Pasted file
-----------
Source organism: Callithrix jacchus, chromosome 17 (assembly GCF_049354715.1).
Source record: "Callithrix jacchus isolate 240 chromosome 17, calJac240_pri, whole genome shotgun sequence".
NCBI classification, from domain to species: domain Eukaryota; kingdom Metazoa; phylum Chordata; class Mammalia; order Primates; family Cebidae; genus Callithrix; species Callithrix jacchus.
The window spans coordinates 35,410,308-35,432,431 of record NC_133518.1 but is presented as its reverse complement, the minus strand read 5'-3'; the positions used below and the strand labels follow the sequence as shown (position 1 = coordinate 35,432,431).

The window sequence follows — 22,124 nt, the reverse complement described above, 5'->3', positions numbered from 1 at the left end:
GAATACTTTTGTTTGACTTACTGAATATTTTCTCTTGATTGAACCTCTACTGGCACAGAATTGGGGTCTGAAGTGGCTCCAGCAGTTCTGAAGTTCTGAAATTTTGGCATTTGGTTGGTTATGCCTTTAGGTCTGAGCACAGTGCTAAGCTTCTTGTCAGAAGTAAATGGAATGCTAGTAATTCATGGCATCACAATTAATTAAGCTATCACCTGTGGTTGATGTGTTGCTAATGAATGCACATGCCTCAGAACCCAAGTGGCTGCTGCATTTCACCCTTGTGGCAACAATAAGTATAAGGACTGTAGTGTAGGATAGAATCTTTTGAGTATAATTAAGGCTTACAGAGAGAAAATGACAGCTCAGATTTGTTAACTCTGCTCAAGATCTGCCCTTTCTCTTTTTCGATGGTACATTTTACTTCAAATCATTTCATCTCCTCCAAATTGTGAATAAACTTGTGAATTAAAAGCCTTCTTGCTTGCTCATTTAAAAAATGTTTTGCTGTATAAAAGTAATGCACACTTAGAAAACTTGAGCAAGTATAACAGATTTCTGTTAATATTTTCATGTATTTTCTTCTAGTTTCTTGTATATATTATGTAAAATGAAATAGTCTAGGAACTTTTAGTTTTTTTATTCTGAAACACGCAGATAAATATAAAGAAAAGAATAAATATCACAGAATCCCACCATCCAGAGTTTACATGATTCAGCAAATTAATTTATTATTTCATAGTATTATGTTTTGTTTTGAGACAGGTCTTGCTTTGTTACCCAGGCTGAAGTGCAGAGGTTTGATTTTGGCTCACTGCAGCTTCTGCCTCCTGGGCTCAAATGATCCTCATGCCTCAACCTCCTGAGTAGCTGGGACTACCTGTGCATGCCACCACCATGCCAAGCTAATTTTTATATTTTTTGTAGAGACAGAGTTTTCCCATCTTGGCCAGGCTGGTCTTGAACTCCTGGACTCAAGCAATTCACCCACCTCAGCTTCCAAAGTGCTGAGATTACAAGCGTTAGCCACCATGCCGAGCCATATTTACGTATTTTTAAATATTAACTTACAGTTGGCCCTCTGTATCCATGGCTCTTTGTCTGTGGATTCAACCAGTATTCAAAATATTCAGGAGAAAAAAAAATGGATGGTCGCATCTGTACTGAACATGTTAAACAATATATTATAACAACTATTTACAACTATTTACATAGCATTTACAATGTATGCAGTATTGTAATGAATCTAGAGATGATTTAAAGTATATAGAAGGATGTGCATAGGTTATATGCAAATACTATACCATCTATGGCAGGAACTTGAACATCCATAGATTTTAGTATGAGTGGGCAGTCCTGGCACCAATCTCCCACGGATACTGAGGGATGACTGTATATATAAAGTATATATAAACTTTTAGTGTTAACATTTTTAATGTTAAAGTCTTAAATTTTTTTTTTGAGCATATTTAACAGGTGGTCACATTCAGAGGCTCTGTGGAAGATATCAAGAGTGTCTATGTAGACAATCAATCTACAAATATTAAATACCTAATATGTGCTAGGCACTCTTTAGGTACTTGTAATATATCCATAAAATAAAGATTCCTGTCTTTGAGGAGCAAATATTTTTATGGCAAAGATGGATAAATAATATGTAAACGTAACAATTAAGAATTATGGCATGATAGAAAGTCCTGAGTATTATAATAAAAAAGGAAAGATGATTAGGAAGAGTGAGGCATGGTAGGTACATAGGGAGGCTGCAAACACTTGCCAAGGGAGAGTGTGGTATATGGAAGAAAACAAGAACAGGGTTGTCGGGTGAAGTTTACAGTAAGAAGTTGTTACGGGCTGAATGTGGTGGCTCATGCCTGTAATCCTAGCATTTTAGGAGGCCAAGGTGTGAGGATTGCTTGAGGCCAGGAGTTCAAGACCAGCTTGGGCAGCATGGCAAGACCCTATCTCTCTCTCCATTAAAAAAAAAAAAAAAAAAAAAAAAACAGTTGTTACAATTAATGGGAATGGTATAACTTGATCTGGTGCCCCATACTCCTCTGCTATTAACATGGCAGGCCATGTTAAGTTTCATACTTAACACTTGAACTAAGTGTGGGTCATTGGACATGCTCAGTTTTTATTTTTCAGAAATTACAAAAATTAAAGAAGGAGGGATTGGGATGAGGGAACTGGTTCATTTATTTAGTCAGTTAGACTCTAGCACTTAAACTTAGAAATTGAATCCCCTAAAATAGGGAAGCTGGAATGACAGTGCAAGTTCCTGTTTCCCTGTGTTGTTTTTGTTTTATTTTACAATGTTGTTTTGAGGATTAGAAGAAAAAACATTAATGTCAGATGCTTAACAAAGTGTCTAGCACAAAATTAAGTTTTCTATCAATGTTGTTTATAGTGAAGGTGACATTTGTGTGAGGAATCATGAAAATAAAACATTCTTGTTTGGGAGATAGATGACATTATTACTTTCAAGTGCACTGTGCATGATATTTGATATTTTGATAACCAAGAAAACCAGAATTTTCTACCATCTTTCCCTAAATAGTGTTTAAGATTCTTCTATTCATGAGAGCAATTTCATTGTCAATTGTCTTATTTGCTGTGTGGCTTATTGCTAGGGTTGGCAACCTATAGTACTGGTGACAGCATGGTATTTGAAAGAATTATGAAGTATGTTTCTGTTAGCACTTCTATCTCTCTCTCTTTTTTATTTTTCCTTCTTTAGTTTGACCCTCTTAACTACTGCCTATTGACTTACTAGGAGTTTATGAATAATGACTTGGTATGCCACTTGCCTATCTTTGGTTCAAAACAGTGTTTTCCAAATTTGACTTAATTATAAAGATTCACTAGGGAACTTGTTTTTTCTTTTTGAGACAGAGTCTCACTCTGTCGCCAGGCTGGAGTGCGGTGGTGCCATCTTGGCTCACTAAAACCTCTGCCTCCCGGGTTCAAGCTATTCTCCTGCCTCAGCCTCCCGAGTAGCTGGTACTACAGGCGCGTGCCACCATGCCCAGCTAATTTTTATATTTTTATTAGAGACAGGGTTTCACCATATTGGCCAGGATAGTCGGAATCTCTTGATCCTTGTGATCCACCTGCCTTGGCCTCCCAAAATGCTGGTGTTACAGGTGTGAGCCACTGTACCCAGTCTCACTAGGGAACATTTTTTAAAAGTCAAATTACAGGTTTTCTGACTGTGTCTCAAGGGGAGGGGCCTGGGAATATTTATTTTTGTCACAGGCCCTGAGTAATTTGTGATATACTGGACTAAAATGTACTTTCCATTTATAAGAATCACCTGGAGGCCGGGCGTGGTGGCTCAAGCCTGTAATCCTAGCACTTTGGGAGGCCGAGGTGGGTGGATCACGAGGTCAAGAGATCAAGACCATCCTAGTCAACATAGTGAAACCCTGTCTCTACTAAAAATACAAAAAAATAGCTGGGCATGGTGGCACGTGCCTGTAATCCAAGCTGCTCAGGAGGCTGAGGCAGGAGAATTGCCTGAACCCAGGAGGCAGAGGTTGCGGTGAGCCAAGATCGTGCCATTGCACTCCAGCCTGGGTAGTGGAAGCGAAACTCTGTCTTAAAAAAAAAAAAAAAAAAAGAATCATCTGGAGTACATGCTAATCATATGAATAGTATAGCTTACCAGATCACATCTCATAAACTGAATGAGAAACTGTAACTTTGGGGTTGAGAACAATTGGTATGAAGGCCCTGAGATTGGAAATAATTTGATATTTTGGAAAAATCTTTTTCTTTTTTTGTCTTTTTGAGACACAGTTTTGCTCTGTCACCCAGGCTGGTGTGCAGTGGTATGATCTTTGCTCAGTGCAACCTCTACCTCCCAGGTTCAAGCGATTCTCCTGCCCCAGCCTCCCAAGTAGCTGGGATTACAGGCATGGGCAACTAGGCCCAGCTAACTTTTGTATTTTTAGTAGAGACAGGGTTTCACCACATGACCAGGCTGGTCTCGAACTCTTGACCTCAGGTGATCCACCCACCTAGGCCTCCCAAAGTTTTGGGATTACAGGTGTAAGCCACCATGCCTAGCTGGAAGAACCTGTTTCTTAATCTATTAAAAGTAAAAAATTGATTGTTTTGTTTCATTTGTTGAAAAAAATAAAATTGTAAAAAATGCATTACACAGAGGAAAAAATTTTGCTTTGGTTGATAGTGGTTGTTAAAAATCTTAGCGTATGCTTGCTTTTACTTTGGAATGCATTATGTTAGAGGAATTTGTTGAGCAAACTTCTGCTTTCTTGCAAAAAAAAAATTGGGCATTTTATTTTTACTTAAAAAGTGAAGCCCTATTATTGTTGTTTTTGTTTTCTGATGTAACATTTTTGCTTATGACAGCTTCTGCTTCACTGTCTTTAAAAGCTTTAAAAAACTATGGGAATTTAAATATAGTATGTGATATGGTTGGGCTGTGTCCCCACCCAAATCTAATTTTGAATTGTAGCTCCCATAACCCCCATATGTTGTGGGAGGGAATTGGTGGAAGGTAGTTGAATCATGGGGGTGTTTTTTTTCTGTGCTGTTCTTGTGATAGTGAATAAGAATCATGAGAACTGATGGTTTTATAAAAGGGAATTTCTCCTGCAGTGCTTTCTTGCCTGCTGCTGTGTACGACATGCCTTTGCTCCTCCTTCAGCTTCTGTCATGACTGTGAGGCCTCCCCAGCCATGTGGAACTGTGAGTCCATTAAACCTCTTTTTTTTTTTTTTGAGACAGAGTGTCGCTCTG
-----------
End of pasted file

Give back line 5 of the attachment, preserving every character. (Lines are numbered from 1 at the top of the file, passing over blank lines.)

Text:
The window sequence follows — 22,124 nt, the reverse complement described above, 5'->3', positions numbered from 1 at the left end: